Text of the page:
Pluribus AM: ‘In sausage-making, things are unpredictable’

Good morning, it’s Tuesday, June 4, 2024. In today’s edition, states ask for federal cannabis rules; Vermont to levy EV charges; Massachusetts unveils housing plan:

Top Stories

MARIJUANA: State cannabis regulators will renew calls for federal oversight of their industry at a meeting in Minnesota this week, a dozen years after Washington and Colorado became the first states to approve recreational marijuana. The group cheered the Drug Enforcement Agency’s move to reschedule marijuana. (Pluribus News)

SOCIAL MEDIA: Utah Attorney General Sean Reyes (R) has sued TikTok, alleging the company knowingly profits off the sexual exploitation of minors. It’s Utah’s second complaint against TikTok, this one focusing on the social media company’s TikTok Live feature. (Deseret News)

ELECTRIC VEHICLES: Vermont Gov. Phil Scott (R) has signed omnibus transportation legislation that includes a new $98 annual fee for electric vehicle registration. The fee, in lieu of gas taxes EV owners don’t have to pay, will be directed to the state transportation fund. (VTDigger)

HEALTH CARE: Colorado Gov. Jared Polis (D) has signed legislation raising the cap on civil damages those injured in medical malpractice cases can seek to $875,000, up from $300,000 currently allowed under state law. Damages for wrongful deaths will rise to $2.1 million. (Denver Post)

ABORTION: A federal judge on Monday issued a permanent injunction against North Carolina laws restricting medication abortion. The judge ruled against laws barring prescriptions during virtual appointments and laws requiring a 72-hour waiting period. (Raleigh News & Observer)

CRIMINAL JUSTICE: Louisiana lawmakers have approved legislation allowing judges to order the surgical castration of people convicted of sex crimes against minors. Louisiana would be the first state to allow such a punishment if Gov. Jeff Landry (R) signs the bill. (Associated Press)

HOUSING: Massachusetts House leaders unveiled a $6.2 billion bond proposal to combat the state’s housing crisis. The proposal would steer money toward affordable housing, tax credits and an overhaul of statewide zoning rules. (Boston Globe)

In Politics & Business

INDIANA: Paige Miller, the founder of Hamilton County Moms for Liberty, will run for governor as an independent. Miller and her running mate, defeated Republican candidate Jamie Reitenour, will need to collect 37,000 signatures by the end of this month to win a spot on the ballot. (Indianapolis Star)

ALASKA: State Sen. Click Bishop (R) is considering a run for governor in 2026, when Gov. Mike Dunleavy (R) faces term limits. Bishop did not file to run for re-election by the filing deadline over the weekend. (Alaska Beacon)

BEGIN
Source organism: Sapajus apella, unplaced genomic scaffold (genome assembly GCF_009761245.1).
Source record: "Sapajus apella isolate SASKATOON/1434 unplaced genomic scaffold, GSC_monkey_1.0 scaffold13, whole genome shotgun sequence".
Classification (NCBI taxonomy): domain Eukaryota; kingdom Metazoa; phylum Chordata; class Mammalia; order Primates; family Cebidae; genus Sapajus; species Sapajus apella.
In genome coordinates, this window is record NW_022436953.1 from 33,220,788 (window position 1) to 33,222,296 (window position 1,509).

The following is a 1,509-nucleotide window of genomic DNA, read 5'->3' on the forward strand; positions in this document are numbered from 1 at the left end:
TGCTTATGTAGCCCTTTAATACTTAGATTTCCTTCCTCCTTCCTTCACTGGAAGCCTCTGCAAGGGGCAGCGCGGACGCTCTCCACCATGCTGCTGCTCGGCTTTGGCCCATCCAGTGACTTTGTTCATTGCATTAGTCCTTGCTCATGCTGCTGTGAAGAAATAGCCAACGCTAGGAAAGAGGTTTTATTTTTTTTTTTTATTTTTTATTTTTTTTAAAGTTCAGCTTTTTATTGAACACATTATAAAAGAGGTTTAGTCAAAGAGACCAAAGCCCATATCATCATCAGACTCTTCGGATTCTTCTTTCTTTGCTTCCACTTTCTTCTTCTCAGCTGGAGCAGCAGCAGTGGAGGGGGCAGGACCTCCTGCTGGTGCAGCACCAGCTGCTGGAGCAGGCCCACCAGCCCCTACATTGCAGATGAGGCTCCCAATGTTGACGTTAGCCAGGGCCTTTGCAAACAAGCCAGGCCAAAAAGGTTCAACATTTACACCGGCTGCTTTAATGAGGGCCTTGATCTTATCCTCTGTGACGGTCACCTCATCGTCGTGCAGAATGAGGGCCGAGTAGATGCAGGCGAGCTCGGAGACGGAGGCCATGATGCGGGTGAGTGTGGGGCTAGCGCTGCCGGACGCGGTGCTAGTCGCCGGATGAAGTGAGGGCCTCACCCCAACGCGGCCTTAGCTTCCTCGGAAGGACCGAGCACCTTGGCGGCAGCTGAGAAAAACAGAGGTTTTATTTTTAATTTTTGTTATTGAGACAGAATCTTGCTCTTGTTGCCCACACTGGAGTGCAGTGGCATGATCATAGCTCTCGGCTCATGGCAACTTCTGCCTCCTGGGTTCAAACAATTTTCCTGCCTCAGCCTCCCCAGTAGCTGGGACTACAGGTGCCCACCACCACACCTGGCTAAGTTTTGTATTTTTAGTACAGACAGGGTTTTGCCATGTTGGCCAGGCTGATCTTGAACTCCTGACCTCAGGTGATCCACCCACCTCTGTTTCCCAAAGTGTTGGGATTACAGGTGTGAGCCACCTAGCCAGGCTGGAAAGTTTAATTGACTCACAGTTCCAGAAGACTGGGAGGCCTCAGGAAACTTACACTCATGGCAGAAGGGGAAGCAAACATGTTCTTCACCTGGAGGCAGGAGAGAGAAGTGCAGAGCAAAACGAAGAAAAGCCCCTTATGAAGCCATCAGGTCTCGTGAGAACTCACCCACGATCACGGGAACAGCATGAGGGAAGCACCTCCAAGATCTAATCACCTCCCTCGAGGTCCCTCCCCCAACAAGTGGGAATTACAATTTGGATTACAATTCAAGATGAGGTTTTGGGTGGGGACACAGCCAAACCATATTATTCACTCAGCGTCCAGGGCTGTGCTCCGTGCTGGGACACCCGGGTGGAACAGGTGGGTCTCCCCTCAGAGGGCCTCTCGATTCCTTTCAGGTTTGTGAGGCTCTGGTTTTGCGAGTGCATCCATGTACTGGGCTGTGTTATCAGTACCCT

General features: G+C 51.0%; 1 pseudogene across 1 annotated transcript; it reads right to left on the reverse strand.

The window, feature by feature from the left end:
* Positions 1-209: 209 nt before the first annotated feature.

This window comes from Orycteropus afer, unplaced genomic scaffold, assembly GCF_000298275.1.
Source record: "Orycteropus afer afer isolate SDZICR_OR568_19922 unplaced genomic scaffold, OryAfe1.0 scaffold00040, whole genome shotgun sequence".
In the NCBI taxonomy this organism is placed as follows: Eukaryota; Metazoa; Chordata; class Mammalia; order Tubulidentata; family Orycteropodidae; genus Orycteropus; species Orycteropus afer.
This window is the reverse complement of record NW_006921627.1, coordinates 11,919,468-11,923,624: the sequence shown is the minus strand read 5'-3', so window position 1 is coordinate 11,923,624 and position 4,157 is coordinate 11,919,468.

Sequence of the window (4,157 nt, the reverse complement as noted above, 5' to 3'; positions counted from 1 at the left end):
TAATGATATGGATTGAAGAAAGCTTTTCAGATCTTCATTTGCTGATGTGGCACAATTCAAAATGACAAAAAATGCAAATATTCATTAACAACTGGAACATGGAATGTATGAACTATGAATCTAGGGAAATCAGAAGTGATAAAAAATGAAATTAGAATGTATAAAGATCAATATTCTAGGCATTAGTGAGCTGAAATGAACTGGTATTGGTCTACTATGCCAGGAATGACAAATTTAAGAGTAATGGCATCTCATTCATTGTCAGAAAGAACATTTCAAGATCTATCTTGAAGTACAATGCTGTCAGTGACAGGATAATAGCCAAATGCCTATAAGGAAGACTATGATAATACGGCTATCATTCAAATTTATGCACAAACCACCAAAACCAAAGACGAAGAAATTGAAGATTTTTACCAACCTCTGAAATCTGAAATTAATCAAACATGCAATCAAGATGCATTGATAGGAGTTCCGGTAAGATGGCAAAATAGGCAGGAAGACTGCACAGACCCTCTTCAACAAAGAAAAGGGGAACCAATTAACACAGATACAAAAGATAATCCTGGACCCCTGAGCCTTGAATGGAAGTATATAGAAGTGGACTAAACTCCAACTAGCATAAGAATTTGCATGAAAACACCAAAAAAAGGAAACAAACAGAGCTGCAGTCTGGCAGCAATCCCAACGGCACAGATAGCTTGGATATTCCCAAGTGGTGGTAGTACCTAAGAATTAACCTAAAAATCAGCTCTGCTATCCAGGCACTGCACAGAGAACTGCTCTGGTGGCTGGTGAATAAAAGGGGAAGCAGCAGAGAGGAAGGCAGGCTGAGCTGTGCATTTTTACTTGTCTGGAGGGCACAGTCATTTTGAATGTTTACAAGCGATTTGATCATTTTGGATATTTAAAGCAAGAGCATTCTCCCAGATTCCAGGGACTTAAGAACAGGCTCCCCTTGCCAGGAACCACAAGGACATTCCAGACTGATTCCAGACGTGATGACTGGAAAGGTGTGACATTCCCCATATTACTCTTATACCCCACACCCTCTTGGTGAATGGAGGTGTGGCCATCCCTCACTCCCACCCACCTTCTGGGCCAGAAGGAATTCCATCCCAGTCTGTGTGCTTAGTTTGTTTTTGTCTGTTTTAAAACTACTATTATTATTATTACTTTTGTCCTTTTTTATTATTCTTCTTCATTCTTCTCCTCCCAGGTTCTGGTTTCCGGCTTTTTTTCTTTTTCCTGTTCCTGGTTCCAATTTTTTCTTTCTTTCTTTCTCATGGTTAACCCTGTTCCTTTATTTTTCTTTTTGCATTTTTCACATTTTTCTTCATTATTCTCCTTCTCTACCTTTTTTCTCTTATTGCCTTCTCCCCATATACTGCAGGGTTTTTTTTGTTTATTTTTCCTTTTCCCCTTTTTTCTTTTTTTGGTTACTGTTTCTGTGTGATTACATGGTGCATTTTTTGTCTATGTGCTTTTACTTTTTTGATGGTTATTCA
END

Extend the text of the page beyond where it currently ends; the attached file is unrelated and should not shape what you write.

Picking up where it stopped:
SOUTH DAKOTA: Secretary of State Monae Johnson’s (R) office has validated signatures for a ballot measure to legalize recreational marijuana, setting up a third try for legal pot backers. The court struck down the measure approved in 2020, and voters rejected the initiative in 2022. (Associated Press)

OREGON: In a leadership shuffle ahead of the elections, Senate Majority Leader Kate Lieber (D) will step down from her post next month to become co-chair of the Joint Ways and Means Committee. Lieber takes over for Sen. Elizabeth Steiner (D), who is leaving that role to focus on her bid for state treasurer. (Oregon Public Broadcasting)

By The Numbers

91%, 96%: The share of school vouchers in Ohio and Wisconsin, respectively, that went to students attending religious schools. Florida’s voucher program costs more than any other state, at about $3 billion a year. (Washington Post)

$1.7 billion to $1.9 billion: The estimated cost of rebuilding Baltimore’s Francis Scott Key Bridge, according to a request for proposal Maryland issued this week. The state hopes a new bridge can open by 2028. (WYPR)

6,100: The number of severe thunderstorms reported to NOAA in May, 85% higher than the average number of storms over the month in recent years. (MassLive)

4: The number of Oregon state workers who earned more than $500,000 last year, through both base and bonus income. Three of the four top earners work for Oregon’s Health Authority, while the fourth is the state Treasury’s chief investment officer. (Oregonian)

Off The Wall

King Willem-Alexander and Queen Maxima of the Netherlands will visit Georgia and New York next week, 415 years after Dutch explorer Henry Hudson put his name on the river bordering New York City. They have meetings scheduled with Georgia Gov. Brian Kemp (R) and New York Gov. Kathy Hochul (D). (State of Politics)

New York City Mayor Eric Adams (D), known for his hatred of rats, has been ticketed for a rat infestation at his Bedford-Stuyvesant townhome. It’s Adams’s fifth rat-related ticket since he became mayor in 2022. (Associated Press)

Los Angeles led the country last year in dog attacks on letter carriers. With 65, it topped Houston’s 56, Chicago’s 48, St. Louis’s 46 and Cleveland’s 44. California led all states with 727, followed by Texas with 411 and Ohio with 359. (U.S. Postal Service)

Quote of the Day

“It’s sausage-making, and in sausage-making, things are unpredictable.”

Illinois House Speaker Chris Welch (D), on the difficulties of passing a state budget despite Democrats’ large majority. (WTTW)